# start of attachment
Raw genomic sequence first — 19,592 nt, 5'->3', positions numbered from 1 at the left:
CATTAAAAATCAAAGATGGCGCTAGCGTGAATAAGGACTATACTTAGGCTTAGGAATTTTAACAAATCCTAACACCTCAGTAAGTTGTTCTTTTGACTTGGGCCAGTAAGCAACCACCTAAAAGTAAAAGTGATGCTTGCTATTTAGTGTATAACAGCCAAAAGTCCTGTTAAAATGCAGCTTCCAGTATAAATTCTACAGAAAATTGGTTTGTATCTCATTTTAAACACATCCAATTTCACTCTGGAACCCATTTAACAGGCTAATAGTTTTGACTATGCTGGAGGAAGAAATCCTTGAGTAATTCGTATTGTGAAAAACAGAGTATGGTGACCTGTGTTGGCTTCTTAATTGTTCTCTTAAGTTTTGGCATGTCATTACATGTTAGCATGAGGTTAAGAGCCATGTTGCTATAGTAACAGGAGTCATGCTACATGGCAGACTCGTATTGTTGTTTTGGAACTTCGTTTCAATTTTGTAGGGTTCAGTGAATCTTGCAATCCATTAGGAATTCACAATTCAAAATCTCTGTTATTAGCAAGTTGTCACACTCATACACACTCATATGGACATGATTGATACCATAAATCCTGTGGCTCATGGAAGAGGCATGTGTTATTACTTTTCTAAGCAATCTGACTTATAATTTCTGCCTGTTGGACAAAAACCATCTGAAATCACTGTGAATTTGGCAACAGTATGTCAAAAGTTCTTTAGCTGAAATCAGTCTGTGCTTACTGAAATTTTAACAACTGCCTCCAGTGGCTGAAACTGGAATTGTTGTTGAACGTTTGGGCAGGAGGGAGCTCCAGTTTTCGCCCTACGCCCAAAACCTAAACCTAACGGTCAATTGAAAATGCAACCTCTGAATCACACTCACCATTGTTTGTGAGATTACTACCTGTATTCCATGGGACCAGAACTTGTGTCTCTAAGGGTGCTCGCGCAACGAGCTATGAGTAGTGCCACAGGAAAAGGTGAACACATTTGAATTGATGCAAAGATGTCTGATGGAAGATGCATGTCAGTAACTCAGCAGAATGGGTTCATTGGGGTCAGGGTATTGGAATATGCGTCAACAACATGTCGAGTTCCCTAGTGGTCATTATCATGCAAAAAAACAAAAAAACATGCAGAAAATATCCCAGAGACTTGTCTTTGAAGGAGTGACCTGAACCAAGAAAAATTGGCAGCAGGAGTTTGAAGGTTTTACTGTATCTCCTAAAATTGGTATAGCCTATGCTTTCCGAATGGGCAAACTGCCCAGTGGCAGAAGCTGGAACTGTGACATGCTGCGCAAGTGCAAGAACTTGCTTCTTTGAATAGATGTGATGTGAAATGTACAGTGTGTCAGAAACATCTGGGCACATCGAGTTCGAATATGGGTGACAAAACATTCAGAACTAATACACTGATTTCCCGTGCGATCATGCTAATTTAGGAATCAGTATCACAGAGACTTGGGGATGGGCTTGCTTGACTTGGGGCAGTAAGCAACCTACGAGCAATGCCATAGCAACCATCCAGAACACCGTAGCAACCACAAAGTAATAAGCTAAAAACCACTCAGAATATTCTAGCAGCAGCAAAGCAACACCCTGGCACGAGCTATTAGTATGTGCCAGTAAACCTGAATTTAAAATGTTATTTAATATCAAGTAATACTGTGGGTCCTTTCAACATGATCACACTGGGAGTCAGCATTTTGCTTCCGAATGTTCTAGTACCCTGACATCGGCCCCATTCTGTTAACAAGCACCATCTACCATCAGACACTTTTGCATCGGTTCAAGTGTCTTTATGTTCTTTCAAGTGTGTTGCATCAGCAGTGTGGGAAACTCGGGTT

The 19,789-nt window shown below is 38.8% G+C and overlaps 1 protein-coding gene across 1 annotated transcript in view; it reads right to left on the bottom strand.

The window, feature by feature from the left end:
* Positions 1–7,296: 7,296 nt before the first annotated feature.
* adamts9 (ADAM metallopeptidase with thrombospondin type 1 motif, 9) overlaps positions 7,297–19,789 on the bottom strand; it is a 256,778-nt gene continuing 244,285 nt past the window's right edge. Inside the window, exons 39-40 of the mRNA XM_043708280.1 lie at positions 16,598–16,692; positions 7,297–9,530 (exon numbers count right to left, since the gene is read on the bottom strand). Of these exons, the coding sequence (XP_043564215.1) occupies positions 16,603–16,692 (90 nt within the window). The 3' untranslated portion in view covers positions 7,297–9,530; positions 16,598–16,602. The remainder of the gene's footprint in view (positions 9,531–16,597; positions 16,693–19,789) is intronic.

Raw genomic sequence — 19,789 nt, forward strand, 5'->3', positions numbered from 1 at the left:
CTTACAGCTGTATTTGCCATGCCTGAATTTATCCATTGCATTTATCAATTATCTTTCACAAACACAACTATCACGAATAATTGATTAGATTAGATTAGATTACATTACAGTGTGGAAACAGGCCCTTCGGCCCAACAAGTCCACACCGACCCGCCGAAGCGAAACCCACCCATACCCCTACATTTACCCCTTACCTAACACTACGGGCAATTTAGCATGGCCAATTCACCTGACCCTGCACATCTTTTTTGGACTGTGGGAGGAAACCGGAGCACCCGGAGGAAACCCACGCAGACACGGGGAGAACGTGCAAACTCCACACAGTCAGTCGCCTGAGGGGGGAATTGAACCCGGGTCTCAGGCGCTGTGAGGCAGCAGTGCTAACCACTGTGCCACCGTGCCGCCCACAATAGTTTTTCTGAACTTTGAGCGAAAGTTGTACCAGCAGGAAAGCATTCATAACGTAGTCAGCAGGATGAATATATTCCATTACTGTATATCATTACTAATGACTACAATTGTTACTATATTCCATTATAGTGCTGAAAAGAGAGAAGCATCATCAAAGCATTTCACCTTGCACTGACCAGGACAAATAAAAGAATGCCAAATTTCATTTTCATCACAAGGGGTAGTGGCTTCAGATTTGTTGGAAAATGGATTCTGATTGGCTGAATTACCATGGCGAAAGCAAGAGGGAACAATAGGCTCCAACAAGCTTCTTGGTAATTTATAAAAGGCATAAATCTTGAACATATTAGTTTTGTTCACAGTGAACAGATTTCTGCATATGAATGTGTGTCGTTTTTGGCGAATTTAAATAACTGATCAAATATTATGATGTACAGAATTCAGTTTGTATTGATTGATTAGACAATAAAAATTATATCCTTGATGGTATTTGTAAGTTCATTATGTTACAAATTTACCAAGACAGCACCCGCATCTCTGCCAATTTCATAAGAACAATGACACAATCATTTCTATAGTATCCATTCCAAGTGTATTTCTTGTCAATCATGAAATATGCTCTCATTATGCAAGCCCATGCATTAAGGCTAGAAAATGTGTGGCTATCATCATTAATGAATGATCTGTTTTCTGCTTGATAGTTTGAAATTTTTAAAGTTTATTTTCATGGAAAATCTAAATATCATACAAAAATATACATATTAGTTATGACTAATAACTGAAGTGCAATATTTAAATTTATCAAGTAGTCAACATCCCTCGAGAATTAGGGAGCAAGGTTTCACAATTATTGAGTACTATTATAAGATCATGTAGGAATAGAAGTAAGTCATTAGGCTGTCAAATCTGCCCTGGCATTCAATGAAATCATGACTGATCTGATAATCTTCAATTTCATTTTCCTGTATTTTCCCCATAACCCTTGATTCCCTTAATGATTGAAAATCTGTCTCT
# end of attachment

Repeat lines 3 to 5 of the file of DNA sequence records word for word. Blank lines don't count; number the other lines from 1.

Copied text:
The 19,789-nt window shown below is 38.8% G+C and overlaps 1 protein-coding gene across 1 annotated transcript in view; it reads right to left on the bottom strand.

The window, feature by feature from the left end:
* Positions 1–7,296: 7,296 nt before the first annotated feature.